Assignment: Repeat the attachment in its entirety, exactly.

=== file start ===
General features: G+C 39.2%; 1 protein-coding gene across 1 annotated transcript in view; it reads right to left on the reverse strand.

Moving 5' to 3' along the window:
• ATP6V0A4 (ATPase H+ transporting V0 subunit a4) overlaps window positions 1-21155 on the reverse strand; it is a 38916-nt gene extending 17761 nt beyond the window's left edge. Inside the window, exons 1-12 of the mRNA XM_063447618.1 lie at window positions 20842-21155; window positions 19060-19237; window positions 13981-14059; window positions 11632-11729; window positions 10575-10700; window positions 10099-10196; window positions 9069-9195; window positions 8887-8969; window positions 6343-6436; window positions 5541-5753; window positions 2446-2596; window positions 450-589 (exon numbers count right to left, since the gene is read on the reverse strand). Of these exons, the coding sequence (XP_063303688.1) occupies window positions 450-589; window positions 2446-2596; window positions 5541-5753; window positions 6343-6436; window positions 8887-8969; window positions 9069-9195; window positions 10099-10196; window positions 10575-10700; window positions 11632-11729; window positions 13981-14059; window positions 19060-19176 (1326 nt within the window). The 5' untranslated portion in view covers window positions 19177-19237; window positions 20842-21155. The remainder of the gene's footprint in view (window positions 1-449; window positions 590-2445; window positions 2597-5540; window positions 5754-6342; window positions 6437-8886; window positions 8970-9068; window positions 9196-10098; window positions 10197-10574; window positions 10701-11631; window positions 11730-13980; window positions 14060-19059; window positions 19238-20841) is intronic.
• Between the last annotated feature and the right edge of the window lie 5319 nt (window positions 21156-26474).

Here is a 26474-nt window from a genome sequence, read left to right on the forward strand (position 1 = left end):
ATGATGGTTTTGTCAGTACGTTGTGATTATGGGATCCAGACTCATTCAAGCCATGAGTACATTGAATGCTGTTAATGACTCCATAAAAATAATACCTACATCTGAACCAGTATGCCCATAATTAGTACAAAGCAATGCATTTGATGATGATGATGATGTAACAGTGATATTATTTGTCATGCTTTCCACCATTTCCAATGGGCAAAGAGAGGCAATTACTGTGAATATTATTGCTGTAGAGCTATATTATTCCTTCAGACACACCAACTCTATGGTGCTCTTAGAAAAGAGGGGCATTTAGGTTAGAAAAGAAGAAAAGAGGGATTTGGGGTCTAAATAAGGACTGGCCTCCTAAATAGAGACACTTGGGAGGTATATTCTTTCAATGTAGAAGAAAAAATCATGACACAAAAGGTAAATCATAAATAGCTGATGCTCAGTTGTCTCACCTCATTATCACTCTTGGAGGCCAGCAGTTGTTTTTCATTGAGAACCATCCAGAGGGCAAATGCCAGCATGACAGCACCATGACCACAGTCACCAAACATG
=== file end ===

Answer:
General features: G+C 39.2%; 1 protein-coding gene across 1 annotated transcript in view; it reads right to left on the reverse strand.

Moving 5' to 3' along the window:
• ATP6V0A4 (ATPase H+ transporting V0 subunit a4) overlaps window positions 1-21155 on the reverse strand; it is a 38916-nt gene extending 17761 nt beyond the window's left edge. Inside the window, exons 1-12 of the mRNA XM_063447618.1 lie at window positions 20842-21155; window positions 19060-19237; window positions 13981-14059; window positions 11632-11729; window positions 10575-10700; window positions 10099-10196; window positions 9069-9195; window positions 8887-8969; window positions 6343-6436; window positions 5541-5753; window positions 2446-2596; window positions 450-589 (exon numbers count right to left, since the gene is read on the reverse strand). Of these exons, the coding sequence (XP_063303688.1) occupies window positions 450-589; window positions 2446-2596; window positions 5541-5753; window positions 6343-6436; window positions 8887-8969; window positions 9069-9195; window positions 10099-10196; window positions 10575-10700; window positions 11632-11729; window positions 13981-14059; window positions 19060-19176 (1326 nt within the window). The 5' untranslated portion in view covers window positions 19177-19237; window positions 20842-21155. The remainder of the gene's footprint in view (window positions 1-449; window positions 590-2445; window positions 2597-5540; window positions 5754-6342; window positions 6437-8886; window positions 8970-9068; window positions 9196-10098; window positions 10197-10574; window positions 10701-11631; window positions 11730-13980; window positions 14060-19059; window positions 19238-20841) is intronic.
• Between the last annotated feature and the right edge of the window lie 5319 nt (window positions 21156-26474).

Here is a 26474-nt window from a genome sequence, read left to right on the forward strand (position 1 = left end):
ATGATGGTTTTGTCAGTACGTTGTGATTATGGGATCCAGACTCATTCAAGCCATGAGTACATTGAATGCTGTTAATGACTCCATAAAAATAATACCTACATCTGAACCAGTATGCCCATAATTAGTACAAAGCAATGCATTTGATGATGATGATGATGTAACAGTGATATTATTTGTCATGCTTTCCACCATTTCCAATGGGCAAAGAGAGGCAATTACTGTGAATATTATTGCTGTAGAGCTATATTATTCCTTCAGACACACCAACTCTATGGTGCTCTTAGAAAAGAGGGGCATTTAGGTTAGAAAAGAAGAAAAGAGGGATTTGGGGTCTAAATAAGGACTGGCCTCCTAAATAGAGACACTTGGGAGGTATATTCTTTCAATGTAGAAGAAAAAATCATGACACAAAAGGTAAATCATAAATAGCTGATGCTCAGTTGTCTCACCTCATTATCACTCTTGGAGGCCAGCAGTTGTTTTTCATTGAGAACCATCCAGAGGGCAAATGCCAGCATGACAGCACCATGACCACAGTCACCAAACATG